He glared at me a couple seconds longer, then spun around and stalked back into his house. Shiva followed him halfway, then stopped and came back to me.
I stood there a moment, patting the poor dog’s head and getting myself under control. She ran between me and the door a couple of times, then sat on her haunches and watched me as I went out the gate.
I didn’t cry on the walk home, though part of me wanted to. Ours had been a very strange friendship, complicated and emotional and time-consuming, and I felt like Phoenix had just broken up with me. But I held my chin high and let go of my sadness. You have enough to worry about without him in the picture, anyhow, I told myself.
Back at the house, I threw myself into painting walls and rearranging closets. I’d ordered myself a new mattress and bedframe, and was moving into the back spare bedroom, turning the front spare room into an office in the process. “We need to concentrate on just being friends,” I’d told my husband. “I’ll pay my way, as if I were your roommate.” My millionth attempt to work shit out with him had ended in a bitter fight, Eric burying me in another heap of insults.
“Liz, I don’t want you to do this,” he’d said. “Just sleep in our bed, with me.”
“I’m not going to pretend nothing’s wrong between us. Something has to change.”
I placed my new coconut palm in the corner, and hung my pink elephant clock, which ticked loudly. The sound of the prayer bells in the backyard drifted through the open windows, and the doves cooed in the cypress trees. I liked my new room. It was peaceful. It was my personal place. Even if I wasn’t welcome anywhere else, I was happy enough here.
When I finished painting the office, I changed into clean clothes and walked down to Mari’s house, taking the venus flytrap I’d bought her: a lame attempt at a birthday gift after my first idea had fallen through.
She giggled and tickled its leaves. “Thank you! I love it.” When I didn’t respond, she squinted at me. “What’s wrong with you?”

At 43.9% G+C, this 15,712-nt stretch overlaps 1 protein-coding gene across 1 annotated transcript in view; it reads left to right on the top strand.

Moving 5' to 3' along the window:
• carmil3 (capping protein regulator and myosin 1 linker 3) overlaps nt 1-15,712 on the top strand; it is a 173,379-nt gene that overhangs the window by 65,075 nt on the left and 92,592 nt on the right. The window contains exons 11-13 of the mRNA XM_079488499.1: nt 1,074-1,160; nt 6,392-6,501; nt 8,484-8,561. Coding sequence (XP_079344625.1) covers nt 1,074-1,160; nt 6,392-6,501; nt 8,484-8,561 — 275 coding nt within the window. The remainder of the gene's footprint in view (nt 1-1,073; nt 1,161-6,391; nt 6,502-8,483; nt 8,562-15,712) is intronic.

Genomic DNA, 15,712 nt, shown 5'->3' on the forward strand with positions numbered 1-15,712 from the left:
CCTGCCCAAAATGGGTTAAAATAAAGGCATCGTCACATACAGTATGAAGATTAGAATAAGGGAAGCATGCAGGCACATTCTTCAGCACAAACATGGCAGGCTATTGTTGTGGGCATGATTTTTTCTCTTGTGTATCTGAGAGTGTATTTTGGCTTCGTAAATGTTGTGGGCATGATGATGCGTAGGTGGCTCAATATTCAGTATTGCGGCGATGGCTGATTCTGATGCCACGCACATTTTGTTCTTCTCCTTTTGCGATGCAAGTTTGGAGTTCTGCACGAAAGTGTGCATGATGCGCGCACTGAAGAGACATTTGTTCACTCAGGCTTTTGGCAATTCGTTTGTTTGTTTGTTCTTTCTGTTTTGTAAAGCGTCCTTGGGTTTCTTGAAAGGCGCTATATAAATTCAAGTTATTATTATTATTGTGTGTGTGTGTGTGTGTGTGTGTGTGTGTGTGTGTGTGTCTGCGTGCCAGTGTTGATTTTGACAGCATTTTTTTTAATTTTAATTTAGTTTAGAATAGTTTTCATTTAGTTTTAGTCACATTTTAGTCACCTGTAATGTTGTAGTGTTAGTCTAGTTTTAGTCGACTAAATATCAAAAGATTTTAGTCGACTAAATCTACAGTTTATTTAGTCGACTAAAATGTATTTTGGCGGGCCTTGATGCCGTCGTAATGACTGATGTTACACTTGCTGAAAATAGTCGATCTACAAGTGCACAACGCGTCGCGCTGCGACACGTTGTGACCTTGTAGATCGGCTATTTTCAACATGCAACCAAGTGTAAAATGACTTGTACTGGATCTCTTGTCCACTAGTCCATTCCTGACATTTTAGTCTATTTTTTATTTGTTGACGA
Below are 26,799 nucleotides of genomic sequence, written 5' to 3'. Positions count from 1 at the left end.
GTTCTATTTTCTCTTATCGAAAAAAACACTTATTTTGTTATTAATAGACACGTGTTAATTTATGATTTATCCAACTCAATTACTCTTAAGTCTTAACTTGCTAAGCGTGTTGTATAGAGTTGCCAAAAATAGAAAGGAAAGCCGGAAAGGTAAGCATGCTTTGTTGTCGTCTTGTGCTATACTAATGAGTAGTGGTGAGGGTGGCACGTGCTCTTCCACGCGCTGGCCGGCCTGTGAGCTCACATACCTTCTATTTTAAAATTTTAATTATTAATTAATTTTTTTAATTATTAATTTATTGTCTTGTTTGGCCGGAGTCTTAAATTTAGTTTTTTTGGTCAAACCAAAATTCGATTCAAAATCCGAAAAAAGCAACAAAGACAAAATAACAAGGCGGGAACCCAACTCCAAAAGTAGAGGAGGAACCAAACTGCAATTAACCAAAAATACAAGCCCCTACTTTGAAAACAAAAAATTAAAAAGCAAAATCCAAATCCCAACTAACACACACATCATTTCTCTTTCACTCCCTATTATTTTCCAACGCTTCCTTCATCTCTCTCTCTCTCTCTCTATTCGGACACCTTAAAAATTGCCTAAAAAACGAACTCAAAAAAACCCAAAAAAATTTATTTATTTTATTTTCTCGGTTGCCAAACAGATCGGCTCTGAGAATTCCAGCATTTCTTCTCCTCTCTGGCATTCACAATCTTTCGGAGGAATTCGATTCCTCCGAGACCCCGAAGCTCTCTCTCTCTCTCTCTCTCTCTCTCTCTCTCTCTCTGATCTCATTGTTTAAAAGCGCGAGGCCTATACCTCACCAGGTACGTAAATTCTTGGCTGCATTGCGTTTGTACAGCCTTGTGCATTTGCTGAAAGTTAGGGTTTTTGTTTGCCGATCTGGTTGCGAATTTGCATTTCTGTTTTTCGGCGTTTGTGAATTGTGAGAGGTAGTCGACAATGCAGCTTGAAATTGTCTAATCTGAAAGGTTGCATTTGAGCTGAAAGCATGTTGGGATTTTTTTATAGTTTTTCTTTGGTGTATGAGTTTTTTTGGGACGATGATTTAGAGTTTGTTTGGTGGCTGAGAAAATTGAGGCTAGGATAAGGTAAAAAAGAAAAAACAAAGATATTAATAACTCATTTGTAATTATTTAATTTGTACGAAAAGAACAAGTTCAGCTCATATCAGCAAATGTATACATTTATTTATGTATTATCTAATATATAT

I blinked, coming back to myself. “Sorry, I’m sorta distracted. I just got into a big fight with Phoenix.”
I told her what had happened, although I left out the part about him calling me creepy. That hurt too bad, and I couldn’t repeat it.
“I’m sorry, friend,” she said.
“It’s alright. He’s always said he was conflicted about us hanging out, but on good days he asked me to come over, so I never really knew what he wanted. Now I know, and so I’ll just stay away.”
“Yeah, but he’s going to change his mind, you know that, right?”
I sighed. “I doubt it.”
She smirked. “He will. Just give him time.”
Although he’d hurt me pretty badly, I still hoped Mari was right. I didn’t want the things he’d said to be true. And, if they weren’t, Phoenix could get a pass from me for being conflicted and a poor communicator. He was schizophrenic, and he was a really good person otherwise.
Also, it worried me that someone was giving him heroin. Would I have to watch from a distance as his life disintegrated, knowing I couldn’t do anything, because he didn’t want my help, and because I creeped him out?
On the walk home, I put in my earbuds and filled my head with Beirut. I saw Lucy and Ricky coming out of the store with a sack of beer, but they didn’t see me, and when they crossed into the park I kept my eyes on the ground.
As I walked past the high school, someone touched my elbow and I jumped.
Phoenix laughed. “Sorry.”
I stopped and took out my earbuds. I couldn’t keep myself from smiling. “It’s alright.”